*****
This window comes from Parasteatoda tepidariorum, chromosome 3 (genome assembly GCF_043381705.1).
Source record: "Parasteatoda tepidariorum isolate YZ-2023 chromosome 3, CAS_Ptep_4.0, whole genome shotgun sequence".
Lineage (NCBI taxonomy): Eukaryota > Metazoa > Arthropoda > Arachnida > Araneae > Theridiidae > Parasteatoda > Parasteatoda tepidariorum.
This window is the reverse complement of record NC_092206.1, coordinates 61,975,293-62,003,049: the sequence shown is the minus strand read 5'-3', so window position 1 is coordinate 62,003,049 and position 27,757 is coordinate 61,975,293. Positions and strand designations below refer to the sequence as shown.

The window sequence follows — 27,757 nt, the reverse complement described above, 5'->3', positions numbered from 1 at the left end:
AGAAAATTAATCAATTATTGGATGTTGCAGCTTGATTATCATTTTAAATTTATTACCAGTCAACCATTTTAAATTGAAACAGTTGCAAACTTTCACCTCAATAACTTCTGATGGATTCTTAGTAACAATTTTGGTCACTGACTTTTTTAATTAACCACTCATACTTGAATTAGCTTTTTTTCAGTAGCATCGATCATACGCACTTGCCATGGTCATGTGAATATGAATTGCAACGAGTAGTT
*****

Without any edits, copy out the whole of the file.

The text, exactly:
This window comes from Parasteatoda tepidariorum, chromosome 3 (genome assembly GCF_043381705.1).
Source record: "Parasteatoda tepidariorum isolate YZ-2023 chromosome 3, CAS_Ptep_4.0, whole genome shotgun sequence".
Lineage (NCBI taxonomy): Eukaryota > Metazoa > Arthropoda > Arachnida > Araneae > Theridiidae > Parasteatoda > Parasteatoda tepidariorum.
This window is the reverse complement of record NC_092206.1, coordinates 61,975,293-62,003,049: the sequence shown is the minus strand read 5'-3', so window position 1 is coordinate 62,003,049 and position 27,757 is coordinate 61,975,293. Positions and strand designations below refer to the sequence as shown.

The window sequence follows — 27,757 nt, the reverse complement described above, 5'->3', positions numbered from 1 at the left end:
AGAAAATTAATCAATTATTGGATGTTGCAGCTTGATTATCATTTTAAATTTATTACCAGTCAACCATTTTAAATTGAAACAGTTGCAAACTTTCACCTCAATAACTTCTGATGGATTCTTAGTAACAATTTTGGTCACTGACTTTTTTAATTAACCACTCATACTTGAATTAGCTTTTTTTCAGTAGCATCGATCATACGCACTTGCCATGGTCATGTGAATATGAATTGCAACGAGTAGTT